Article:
“Relatedly, I am an advocate for Parents’ Rights as parents know the best choices for their children, not the government, especially when it comes to matters of sexuality and gender. Schools advocating for and supporting a minor child’s interest in gender transitioning and hiding that fact from parents is an abomination and must be resisted to the fullest extent. In a civil society, it is what is termed ‘crossing the line’ of decency.”
2. What is an under-the-radar issue you are passionate about which you would make one of your priorities in Congress?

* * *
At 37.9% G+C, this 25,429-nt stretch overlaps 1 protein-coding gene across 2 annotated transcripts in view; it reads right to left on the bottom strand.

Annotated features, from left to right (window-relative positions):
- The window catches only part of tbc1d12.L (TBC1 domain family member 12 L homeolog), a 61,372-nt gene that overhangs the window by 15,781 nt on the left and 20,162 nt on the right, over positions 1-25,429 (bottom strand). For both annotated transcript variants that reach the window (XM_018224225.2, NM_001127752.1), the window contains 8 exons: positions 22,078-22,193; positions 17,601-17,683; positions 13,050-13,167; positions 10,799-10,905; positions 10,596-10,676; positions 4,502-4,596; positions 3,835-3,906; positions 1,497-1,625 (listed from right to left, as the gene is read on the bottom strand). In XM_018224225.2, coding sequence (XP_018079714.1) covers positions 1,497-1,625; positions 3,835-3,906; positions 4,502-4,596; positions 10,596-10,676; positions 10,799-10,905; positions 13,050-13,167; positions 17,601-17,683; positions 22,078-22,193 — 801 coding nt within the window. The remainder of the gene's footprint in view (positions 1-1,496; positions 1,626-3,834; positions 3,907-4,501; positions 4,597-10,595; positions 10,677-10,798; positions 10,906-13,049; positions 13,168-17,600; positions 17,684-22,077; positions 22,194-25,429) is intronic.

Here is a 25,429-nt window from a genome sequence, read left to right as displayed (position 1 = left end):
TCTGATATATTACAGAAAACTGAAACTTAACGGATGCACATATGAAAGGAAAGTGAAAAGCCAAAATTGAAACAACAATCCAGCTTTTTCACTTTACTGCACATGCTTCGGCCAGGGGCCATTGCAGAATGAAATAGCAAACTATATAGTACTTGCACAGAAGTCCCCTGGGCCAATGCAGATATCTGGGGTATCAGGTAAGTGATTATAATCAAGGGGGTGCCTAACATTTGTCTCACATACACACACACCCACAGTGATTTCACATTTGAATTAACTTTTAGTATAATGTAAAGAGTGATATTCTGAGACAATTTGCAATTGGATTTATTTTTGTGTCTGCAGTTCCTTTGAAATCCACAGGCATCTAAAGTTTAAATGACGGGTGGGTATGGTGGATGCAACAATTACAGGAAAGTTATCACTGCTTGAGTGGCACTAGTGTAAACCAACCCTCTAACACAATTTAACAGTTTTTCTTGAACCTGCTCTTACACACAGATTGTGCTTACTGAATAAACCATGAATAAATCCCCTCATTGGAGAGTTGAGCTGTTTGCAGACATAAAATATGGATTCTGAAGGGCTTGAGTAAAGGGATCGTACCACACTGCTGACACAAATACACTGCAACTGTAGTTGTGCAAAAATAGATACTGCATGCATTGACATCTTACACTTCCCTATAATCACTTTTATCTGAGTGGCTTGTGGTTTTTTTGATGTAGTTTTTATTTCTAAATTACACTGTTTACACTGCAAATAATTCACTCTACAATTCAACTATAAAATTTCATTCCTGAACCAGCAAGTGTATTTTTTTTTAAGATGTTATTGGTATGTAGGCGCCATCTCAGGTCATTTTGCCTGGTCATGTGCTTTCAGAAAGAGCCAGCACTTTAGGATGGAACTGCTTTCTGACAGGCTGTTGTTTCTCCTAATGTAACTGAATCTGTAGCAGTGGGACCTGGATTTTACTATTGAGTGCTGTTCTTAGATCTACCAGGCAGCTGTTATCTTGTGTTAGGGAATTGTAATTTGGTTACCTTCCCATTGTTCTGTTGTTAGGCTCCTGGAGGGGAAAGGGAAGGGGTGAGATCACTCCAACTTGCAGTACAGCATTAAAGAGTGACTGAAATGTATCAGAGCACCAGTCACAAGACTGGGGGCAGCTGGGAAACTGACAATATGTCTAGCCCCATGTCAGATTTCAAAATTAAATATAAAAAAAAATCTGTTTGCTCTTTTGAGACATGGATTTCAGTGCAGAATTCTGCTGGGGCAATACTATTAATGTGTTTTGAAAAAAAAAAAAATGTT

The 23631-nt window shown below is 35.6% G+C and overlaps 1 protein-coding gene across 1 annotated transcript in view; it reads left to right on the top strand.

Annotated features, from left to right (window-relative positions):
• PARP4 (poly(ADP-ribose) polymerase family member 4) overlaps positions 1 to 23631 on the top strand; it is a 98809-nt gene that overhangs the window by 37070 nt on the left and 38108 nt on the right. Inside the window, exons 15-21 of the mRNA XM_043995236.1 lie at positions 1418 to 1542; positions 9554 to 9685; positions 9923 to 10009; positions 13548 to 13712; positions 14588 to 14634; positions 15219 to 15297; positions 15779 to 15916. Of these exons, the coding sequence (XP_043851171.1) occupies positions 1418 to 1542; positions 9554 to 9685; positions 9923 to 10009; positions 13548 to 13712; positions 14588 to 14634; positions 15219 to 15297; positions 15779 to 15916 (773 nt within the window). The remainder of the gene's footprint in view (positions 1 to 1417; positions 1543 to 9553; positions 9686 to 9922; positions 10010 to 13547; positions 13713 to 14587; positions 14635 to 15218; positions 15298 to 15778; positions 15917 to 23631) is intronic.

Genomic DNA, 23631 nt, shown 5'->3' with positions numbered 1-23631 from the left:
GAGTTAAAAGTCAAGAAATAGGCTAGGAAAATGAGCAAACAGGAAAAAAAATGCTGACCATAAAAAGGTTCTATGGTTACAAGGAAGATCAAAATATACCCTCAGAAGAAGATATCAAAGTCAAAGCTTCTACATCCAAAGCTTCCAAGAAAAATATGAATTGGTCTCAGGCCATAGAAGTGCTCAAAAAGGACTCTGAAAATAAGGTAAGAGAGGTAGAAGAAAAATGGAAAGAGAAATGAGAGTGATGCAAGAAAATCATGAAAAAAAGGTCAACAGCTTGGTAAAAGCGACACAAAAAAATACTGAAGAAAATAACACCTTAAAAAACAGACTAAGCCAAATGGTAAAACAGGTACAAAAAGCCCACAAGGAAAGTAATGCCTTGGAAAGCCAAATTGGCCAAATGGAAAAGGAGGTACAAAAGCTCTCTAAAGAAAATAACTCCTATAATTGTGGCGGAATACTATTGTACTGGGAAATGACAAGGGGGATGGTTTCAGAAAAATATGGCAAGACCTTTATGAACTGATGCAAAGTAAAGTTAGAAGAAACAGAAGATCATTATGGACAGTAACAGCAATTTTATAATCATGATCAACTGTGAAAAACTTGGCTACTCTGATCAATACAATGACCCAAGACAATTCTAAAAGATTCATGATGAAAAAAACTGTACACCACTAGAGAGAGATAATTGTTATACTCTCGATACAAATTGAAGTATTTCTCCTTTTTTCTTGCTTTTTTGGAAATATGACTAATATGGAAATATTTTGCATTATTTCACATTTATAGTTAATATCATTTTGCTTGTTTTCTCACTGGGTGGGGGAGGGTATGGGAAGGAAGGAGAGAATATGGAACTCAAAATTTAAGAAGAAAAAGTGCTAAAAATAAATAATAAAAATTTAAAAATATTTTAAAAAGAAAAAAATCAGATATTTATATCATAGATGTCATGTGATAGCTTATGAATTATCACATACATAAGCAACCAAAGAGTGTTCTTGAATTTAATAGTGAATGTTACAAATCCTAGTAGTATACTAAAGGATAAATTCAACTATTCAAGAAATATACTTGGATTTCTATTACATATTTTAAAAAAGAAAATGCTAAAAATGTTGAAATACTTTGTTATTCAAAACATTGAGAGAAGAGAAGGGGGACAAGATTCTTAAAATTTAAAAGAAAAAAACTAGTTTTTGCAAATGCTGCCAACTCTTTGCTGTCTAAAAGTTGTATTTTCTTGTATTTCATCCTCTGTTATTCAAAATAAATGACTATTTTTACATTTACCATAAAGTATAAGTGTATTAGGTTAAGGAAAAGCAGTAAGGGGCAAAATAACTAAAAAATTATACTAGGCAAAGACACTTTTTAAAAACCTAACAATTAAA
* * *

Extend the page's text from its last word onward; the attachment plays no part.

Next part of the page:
“Waters for Congress has a number of passions that can make great positive societal changes, such as the development of hydrogen energy and infrastructure to power vehicles and other energy needs, even if less efficient than electricity. My greatest passion to be able to help many Rhode Islanders in a reasonably short amount of time (years versus decades), especially to be able to promote it as an influential U.S. Representative for CD1, is cooperative housing (co-ops). Co-ops allow tenants of different styles of housing from traditional apartment buildings to urban tenement-style homes, for example, to own corporate shares of the complex instead of just owning the unit in which they live, such as a condominium. The key word is ownership (versus just renting) as that implies financial equity and the growth of wealth over time, especially as the tenant pays down a mortgage used to purchase the co-op shares. I call it having ‘skin in the game,’ as just paying rent only enriches the private or public building owner. I want to see credit-worthy Rhode Islanders from poorer to moderate income levels have more housing choices that reduce our housing shortage crisis and put real ownership within the reach of many tenants instead of the fewer rental property owners.”